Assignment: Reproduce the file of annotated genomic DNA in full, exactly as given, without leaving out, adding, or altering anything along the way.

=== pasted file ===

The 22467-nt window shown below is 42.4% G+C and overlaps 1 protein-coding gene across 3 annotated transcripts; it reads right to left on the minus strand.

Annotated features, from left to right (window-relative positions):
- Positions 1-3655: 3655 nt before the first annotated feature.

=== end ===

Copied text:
The 22467-nt window shown below is 42.4% G+C and overlaps 1 protein-coding gene across 3 annotated transcripts; it reads right to left on the minus strand.

Annotated features, from left to right (window-relative positions):
- Positions 1-3655: 3655 nt before the first annotated feature.